The largest U.S. center focused on artificial intelligence technology and policy is set to open on Georgetown University’s campus in fall 2019.

The center will be housed in the Walsh School of Foreign Service, offering undergraduates the opportunity to partake in research as assistants and students, according to SFS Dean Joel Hellman.

“First of all, they are going to be doing really interesting research on issues related to AI, advanced computing and security,” Hellman said in an interview with The Hoya. “We hope that we are making available to them a kind of ready group of talented, eager, researchers who want to build up their knowledge and expertise and can help more experienced researchers.”

GEORGETOWN UNIVERSITY | Jason Matheny is the founding director of the Center for Security and Emerging Technologies, which will research technological advances in artificial intelligence.

The new initiative, named the Center for Security and Emerging Technologies, will be funded by a $55 million grant from the Open Philanthropy Project, a nonprofit foundation that aims to improve public welfare, and will host approximately 20 researchers to study cybersecurity, technology policy and artificial intelligence, Georgetown announced in a Feb. 28 news release.

The newly hired specialists will also be encouraged to integrate with the university community through outlets other than research, according to Hellman.

“They could be giving lectures in individual classes, they could be teaching as adjunct faculty members,” Hellman said. “They could be available for coffee chats and lectures and other things for students who are really interested in this area.”

The CSET will meet the growing need for policy makers in artificial intelligence by dedicating itself fully to the topic, according to Jason Matheny, the founding director of the CSET.

“We will focus mainly on AI and cybersecurity for the beginning, as policy makers are increasingly asking for advice on AI and technology policy,” Matheny said in an interview with The Hoya.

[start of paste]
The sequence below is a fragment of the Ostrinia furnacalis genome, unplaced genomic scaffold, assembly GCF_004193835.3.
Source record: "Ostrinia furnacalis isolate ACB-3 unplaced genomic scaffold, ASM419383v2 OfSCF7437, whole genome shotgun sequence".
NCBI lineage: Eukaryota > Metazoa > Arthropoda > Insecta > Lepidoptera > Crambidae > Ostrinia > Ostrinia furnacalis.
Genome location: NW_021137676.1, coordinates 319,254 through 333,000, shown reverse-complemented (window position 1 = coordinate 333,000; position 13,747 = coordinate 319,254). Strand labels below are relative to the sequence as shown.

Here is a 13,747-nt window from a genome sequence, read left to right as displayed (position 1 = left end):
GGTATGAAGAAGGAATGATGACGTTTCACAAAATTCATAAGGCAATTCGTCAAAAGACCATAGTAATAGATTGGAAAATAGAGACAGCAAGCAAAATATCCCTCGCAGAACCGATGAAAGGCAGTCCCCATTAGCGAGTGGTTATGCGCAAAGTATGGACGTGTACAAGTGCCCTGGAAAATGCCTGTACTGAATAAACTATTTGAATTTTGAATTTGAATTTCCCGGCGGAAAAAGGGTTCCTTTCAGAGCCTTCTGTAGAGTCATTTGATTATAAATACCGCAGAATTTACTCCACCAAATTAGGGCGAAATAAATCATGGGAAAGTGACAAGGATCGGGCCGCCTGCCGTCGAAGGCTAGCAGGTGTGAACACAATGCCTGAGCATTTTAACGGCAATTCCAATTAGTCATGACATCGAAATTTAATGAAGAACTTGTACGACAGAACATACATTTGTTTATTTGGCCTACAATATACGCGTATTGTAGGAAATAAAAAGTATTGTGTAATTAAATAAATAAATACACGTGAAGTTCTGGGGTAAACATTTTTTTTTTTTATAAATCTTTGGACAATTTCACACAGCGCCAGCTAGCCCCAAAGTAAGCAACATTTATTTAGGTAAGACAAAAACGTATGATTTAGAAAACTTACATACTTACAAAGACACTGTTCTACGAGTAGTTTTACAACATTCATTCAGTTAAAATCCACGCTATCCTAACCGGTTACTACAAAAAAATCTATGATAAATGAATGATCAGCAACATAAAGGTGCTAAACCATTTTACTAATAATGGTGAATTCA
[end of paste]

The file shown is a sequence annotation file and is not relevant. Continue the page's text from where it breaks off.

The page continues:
The center will work closely with the Science, Technology, and International Affairs program in the SFS to provide the major with new classes and broader expertise, according to Mark Giordano, STIA director.

“Getting people at Georgetown who work on artificial intelligence and cybersecurity, getting the right faculty is really difficult because there’s so much industry demand,” Giordano said in an interview with The Hoya. “This is going to be a huge new injection of skill to SFS, STIA and Georgetown more generally.”

Georgetown was chosen to house the center in Washington, D.C. and abroad based on its ties to public policy, technology and its extensive global network, according to Hellman.

“Knowing that we not only deep ties to the defense community, the intelligence community the legislative and regulatory communities here in Washington but that we also have deep ties and networks across Asia, across Europe and elsewhere was I think the main feature that attracted the group working on this to Georgetown,” Hellman said.

The Open Philanthropy Project said the mission of CSET embodies its values of reducing the risks of technological advances in AI, according to a post on the foundation’s website.

“We think one of the key factors in whether AI is broadly beneficial for society is whether policymakers are well-informed and well-advised about the nature of AI’s potential benefits, potential risks, and how these relate to potential policy actions,” the website reads.

The $55 million grant is the largest amount ever given by the Open Philanthropy Project, and the second grant given to Georgetown. The foundation has previously granted the university $250,000 for research on marijuana legalization and health initiatives.

The center will add an important element to the university’s technology curriculum, according to Hellman.

“We really do think the center represents a sweet spot for Georgetown in linking the latest advances in technology to the deep traditional ties that we have in the policy community all based on an ethical and moral foundation of what these changes mean for policy,” Hellman said.

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